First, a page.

1515: King Louis XII of France (1498-1515) died at age 52. Francis, Duke of Angouleme, succeeded Louis as Francis I.
1583: Rome's Gregorian Calendar was adopted in Belgium (see Pope Gregory's Calendar).
1651: Charles II, son of Charles I, was crowned king of Scotland.
1773: In Olney, England, the hymn "Amazing Grace" was first played, by John Newton.
1785: London's oldest newspaper, The Times, began publishing as the Daily Universal Register.
1801: The Act of Union of England, Scotland and Ireland formed the United Kingdom.
1804: After leading a rebellion against the French colonial forces, Jean-Jacques Dessalines declared Haiti independent of France.
1833: Britain claimed sovereignty over the Falkland Islands.
1863: Abraham Lincoln signed the Emancipation Proclamation that formally freed all slaves in the U.S.
1871: While German armies besieged Paris, a new German Reich, with the king of Prussia, Wilhelm, as its inaugural emperor, was proclaimed in the Hall of Mirrors in the Palace of Versailles.
1877: Queen Victoria of England was proclaimed empress of India.
1894: The Manchester Ship Canal in England began operation.
1901: The Commonwealth of Australia began with Edmond Barton as its first Prime Minister.
1912: China became a republic following the Wuchang Uprising (see also The First Chinese American War).
1915: During the First World War (1914-1918), the German submarine U-24 sank the British battleship Formidable in the English Channel, near Plymouth.
1925: The capital city of Norway, known as Christiana since 1674, resumed its name of Oslo.
1934: Alcatraz became a U.S. Federal prison. The U.S. today (2017) has the highest civilian incarceration rate in the world, with 737 U.S. citizens in every 100,000 behind bars; the U.S. has less than 5% of the world population, but its citizens compose 25% of the world's incarcerated (apart from the many military and political prisons and "interrogation centers" that are operated by the U.S. military and CIA around the world).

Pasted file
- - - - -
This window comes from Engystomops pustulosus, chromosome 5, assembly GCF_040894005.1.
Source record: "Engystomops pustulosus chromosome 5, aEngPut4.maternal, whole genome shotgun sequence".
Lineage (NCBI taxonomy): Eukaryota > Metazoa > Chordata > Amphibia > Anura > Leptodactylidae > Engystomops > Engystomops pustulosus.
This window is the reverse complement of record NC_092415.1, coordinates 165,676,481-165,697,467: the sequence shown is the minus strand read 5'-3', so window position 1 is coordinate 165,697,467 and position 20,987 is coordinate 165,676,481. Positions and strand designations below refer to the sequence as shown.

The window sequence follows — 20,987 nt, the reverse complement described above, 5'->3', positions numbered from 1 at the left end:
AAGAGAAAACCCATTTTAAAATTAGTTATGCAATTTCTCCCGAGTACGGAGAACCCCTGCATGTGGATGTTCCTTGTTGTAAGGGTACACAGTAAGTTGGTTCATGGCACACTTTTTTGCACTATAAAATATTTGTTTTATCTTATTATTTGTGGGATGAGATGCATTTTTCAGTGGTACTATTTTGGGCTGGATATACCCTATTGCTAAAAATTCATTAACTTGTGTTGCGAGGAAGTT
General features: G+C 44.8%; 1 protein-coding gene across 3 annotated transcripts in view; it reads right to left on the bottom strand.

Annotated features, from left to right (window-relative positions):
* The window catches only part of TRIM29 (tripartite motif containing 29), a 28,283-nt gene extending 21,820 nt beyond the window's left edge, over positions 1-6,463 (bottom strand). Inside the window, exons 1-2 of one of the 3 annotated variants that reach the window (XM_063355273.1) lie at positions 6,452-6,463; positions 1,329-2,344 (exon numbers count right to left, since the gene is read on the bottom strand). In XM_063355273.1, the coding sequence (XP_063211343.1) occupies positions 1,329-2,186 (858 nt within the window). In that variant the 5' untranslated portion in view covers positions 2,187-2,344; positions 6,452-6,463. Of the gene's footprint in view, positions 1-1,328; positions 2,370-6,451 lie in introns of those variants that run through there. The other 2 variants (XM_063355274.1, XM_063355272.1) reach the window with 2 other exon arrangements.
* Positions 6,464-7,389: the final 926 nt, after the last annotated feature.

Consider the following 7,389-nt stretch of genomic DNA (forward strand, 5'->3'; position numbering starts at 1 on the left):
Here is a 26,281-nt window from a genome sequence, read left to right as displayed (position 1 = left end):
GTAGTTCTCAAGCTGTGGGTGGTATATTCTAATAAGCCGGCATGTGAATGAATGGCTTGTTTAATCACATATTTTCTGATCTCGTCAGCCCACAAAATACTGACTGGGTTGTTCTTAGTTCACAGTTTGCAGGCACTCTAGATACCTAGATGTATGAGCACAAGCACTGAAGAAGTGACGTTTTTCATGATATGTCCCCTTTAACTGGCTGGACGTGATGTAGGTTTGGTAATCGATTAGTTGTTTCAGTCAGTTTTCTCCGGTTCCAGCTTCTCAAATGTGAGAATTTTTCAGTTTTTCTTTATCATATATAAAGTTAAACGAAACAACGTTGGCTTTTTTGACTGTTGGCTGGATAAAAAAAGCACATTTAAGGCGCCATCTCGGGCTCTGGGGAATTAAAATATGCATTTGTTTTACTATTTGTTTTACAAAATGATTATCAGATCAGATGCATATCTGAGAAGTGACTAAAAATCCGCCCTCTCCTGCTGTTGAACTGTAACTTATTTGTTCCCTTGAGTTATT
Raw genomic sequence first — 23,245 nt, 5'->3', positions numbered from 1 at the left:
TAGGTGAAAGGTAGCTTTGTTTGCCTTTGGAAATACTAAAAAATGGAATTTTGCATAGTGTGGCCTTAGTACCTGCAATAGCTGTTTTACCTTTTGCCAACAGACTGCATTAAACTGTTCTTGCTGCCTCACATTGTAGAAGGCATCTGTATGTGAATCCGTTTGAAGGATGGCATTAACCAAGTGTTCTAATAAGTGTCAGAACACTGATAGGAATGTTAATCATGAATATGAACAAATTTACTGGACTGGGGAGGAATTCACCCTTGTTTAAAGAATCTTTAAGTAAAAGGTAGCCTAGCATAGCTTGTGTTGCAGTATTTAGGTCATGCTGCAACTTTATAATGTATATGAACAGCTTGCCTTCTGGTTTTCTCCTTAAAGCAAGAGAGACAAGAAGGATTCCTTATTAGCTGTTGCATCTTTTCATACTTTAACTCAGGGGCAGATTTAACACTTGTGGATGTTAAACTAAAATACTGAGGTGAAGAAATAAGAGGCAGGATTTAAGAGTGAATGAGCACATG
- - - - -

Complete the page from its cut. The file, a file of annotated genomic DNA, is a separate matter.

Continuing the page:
1946: Emperor Hirohito of Japan announced that he was not a god.
1947: The Canadian Citizenship Act 1946 came into effect, thereby converting British subjects into Canadian citizens. Prime Minister William Lyon Mackenzie King became the first Canadian citizen.
1950: In sovereign defiance to United Nations and Vatican pressure to make Jerusalem an "international city," nearly the entire Israeli government was transferred from Tel Aviv to Jerusalem (see Israel In History and Prophecy: Israel Of Judah).
1956: Sudan gained independence from Britain and Egypt.
1958: The 1957 Treaty of Rome took effect, establishing a six-nation European Economic Community among West Germany, France, Italy, Netherlands, Belgium, and Luxembourg.
1959: Cuban communist forces under Fidel Castro overthrew the CIA and Mafia-backed (the Cuba scenes in the Godfather movies are historically correct) regime of Fulgencio Batista and took control of the government of Cuba. The people of Cuba went from being ruled by a fascist dictator to being ruled by a communist dictator (see also When Do Liberals Become Conservatives?).
1973: Britain, Ireland and Denmark entered the European Economic Community, now called the European Union.
1975: During the "Watergate" criminal investigations, John Ehrlichman (Counsel and Assistant to the President), John Mitchell (United States Attorney General) and H.R. Haldeman (White House Chief of Staff) were found guilty of conspiracy, obstruction of justice and perjury.
1981: Greece was admitted as the 10th member of the European Economic Community.
1992: Boutros Boutros Ghali of Egypt succeeded Javier Perez de Cuellar of Peru as United Nations Secretary General.
1993: Independent Czech and Slovak Republics were established from the former Czechoslovakia.